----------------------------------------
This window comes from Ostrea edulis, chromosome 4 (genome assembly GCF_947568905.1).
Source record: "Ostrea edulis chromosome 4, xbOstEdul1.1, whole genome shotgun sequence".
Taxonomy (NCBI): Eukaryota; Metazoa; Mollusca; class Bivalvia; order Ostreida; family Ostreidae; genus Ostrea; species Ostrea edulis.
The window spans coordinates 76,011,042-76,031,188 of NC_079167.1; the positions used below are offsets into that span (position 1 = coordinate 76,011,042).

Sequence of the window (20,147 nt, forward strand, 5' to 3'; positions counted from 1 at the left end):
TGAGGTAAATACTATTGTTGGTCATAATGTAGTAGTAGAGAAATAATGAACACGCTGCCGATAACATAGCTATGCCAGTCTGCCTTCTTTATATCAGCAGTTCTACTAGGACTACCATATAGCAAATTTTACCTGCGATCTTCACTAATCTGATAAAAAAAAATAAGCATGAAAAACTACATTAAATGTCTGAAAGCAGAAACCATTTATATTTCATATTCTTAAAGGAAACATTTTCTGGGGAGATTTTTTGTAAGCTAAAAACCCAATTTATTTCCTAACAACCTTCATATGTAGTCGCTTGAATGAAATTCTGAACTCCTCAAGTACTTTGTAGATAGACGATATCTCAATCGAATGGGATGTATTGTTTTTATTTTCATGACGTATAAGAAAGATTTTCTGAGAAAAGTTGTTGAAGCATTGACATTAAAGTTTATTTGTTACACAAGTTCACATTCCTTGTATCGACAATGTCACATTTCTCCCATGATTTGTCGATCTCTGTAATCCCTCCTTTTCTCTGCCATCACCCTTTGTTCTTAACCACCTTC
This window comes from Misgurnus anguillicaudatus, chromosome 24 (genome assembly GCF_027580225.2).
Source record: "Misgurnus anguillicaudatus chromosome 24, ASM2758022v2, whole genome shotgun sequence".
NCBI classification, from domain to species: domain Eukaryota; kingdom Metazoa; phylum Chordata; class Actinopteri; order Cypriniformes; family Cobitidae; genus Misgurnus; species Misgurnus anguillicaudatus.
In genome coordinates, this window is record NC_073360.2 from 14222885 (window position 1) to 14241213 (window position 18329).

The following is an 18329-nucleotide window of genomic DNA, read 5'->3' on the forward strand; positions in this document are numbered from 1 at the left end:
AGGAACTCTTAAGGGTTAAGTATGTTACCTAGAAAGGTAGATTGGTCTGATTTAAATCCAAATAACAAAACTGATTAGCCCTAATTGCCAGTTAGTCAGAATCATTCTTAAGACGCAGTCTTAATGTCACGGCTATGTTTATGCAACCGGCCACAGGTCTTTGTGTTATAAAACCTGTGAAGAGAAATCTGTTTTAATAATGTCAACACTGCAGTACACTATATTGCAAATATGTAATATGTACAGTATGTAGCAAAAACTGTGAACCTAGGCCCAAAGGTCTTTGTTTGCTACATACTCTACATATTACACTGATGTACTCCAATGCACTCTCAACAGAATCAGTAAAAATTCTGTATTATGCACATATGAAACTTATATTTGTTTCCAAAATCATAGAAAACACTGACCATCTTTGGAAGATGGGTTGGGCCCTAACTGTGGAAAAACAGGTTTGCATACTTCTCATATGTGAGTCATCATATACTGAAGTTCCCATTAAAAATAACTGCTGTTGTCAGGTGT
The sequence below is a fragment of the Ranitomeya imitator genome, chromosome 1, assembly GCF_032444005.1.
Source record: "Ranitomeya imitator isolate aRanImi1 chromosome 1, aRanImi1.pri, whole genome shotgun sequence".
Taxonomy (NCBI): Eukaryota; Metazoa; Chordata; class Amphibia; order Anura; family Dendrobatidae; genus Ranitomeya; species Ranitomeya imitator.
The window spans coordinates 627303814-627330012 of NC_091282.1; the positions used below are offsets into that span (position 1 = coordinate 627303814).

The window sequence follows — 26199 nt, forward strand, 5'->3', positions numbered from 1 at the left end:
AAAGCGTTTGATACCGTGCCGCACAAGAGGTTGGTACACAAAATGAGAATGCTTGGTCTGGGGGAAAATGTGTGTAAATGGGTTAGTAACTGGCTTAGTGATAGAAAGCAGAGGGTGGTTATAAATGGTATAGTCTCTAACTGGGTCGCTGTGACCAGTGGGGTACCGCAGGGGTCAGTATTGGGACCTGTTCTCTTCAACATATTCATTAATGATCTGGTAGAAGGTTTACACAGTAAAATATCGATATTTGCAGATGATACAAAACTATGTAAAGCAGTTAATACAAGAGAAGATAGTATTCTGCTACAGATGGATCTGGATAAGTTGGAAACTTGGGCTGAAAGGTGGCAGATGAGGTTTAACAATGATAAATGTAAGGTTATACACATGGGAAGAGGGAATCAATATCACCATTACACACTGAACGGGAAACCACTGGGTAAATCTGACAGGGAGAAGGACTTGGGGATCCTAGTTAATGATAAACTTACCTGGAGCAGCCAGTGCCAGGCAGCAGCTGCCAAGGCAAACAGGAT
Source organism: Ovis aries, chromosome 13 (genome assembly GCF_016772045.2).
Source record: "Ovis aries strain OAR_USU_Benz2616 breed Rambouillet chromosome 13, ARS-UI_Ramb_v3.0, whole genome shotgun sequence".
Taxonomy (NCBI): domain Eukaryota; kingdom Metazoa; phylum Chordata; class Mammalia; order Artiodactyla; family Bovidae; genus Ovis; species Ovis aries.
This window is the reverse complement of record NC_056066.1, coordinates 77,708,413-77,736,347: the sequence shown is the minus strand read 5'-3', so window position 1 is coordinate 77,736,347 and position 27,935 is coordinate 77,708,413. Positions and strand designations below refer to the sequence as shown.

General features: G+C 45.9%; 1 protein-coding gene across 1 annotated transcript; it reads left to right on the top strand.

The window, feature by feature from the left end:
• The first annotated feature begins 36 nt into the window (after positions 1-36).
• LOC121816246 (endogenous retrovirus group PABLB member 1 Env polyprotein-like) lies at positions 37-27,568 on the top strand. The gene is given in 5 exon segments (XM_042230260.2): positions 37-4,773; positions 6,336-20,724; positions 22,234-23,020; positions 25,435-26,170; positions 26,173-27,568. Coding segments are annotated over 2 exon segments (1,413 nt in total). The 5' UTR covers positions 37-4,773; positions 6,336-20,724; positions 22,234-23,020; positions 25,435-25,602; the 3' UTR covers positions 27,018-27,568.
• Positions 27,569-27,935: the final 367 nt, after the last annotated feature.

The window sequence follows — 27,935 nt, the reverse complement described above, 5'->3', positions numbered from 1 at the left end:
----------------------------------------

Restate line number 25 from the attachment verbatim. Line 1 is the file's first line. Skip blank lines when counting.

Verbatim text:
• The first annotated feature begins 36 nt into the window (after positions 1-36).